She hadn’t initially noticed any bruises there, but now the marks were quite evident on a closer inspection.
Harriet clutched Emma’s arm. “Why would she have bruises on her throat?”
“Mrs. Elton usually wore a necklace. Perhaps someone took it and injured her in the process.”
“Mrs. Knightley, I do think I’m about to be sick!”
“You most certainly will not,” Emma said in a firm voice. “We have too much to do.”
She took Harriet by the arm and steered her back down the nave.
“Harriet, you need to find Dr. Hughes and tell him to come to the church. Then, go to the Crown Inn and ask one of the stables boys to run for Mr. Knightley. Simply say that I need to see my husband as soon as possible on a matter of urgent church business.”
“But what do I tell Dr. Hughes?”
“Simply say there’s been an accident, and that he’s needed at the church immediately.”
“So you do think it’s an accident?” Harriet asked in a hopeful voice.
Emma hesitated. “I don’t know, Harriet.”
In the past, she’d too-often let her imagination run away with her. It had resulted in a number of unhappy misunderstandings, including the belief that Mr. Elton returned Harriet’s affections. But in this fraught situation, she was determined to rely on reason over imagination. After all, what did she know about murder? There might be a perfectly rational explanation for Mrs. Elton’s unfortunate demise.
Firmly ignoring her mind’s efforts to conjure up lurid scenarios, she escorted Harriet to the vestibule. The door was still open, and sunlight streamed into the old stone porch that sheltered the entrance. Birds flitted between the majestic oaks that stood guard over the tombstones in the graveyard, and a marbled white butterfly danced past, landing on a lavender bush. Outside, all appeared ordinary and peaceful in Highbury.
For a moment, she was tempted to march out of the church and into the sunlight. Inside lurked a nightmare, and a hideous intrusion into the tranquility of daily life. If she tried very hard, perhaps she could pretend it hadn’t happened at all. Pretend that Mrs. Elton was alive and well, her usual supercilious self, snubbing Emma the first chance she got.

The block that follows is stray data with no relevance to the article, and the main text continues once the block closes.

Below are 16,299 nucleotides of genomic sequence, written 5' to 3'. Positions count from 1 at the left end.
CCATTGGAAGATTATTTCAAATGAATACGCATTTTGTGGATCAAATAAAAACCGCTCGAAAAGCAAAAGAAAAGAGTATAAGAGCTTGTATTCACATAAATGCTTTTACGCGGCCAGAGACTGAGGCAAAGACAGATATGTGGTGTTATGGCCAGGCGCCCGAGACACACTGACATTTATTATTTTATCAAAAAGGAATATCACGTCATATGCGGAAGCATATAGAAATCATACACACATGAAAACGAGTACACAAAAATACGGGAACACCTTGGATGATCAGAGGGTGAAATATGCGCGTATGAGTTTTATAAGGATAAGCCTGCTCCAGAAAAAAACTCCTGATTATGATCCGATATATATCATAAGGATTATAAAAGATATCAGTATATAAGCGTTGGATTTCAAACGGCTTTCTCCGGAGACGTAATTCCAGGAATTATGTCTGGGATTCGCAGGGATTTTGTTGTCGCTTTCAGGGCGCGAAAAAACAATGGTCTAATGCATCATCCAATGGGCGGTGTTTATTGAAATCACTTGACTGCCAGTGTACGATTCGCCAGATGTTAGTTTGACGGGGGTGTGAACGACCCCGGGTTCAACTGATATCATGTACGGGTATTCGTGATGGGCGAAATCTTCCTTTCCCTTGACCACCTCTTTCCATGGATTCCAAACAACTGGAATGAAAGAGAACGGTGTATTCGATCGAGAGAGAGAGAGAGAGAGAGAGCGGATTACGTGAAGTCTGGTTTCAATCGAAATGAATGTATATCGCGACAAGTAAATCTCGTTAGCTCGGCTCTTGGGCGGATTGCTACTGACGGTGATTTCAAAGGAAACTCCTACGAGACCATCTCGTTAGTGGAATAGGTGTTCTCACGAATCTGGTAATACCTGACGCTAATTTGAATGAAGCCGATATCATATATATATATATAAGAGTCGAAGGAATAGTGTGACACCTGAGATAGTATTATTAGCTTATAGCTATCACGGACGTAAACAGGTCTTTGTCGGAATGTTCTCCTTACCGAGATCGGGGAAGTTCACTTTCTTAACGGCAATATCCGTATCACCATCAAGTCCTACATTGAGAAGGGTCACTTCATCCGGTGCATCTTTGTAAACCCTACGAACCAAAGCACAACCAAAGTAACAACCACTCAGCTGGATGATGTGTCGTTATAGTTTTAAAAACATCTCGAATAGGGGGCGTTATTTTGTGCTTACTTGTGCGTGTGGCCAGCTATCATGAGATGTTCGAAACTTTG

“Mrs. Knightley? Are you unwell?” Harriet asked.
Emma had never thought of herself as a coward or someone unequal to dealing with even the most vexing of challenges, including a possible murder. She would indulge in a bout of nerves later, alone in the privacy of her bedroom.
“I’m well, Harriet. Now, you’d best be off. First to Dr. Hughes, and then to the Crown.”
Harriet nodded and started down the path toward the street. Then she stopped and spun around.
“But Mrs. Knightley, what are you going to do while I’m gone?” Her eyes had grown as round as tea saucers. “Surely you cannot stay here by yourself, with the…with Mrs. Elton.”
“I cannot leave her alone, Harriet.”
Harriet rushed back and grabbed Emma’s hands. “But you cannot! It would be simply too dreadful.”
While Emma did not relish the notion of sitting alone with a corpse—possibly a murdered one at that—she knew George would wish her to keep people out of the church until he arrived. Besides, if Mr. Elton were to come, she must try to prevent him from entering. He must not be allowed to see his wife without adequate preparation.
“Harriet, you must calm yourself. I’ll be perfectly fine.”
Of course, her robust imagination chose that exact moment to cast up images of desperate villains lurking in the vestry or the bell tower, waiting to pounce on the next unsuspecting victim.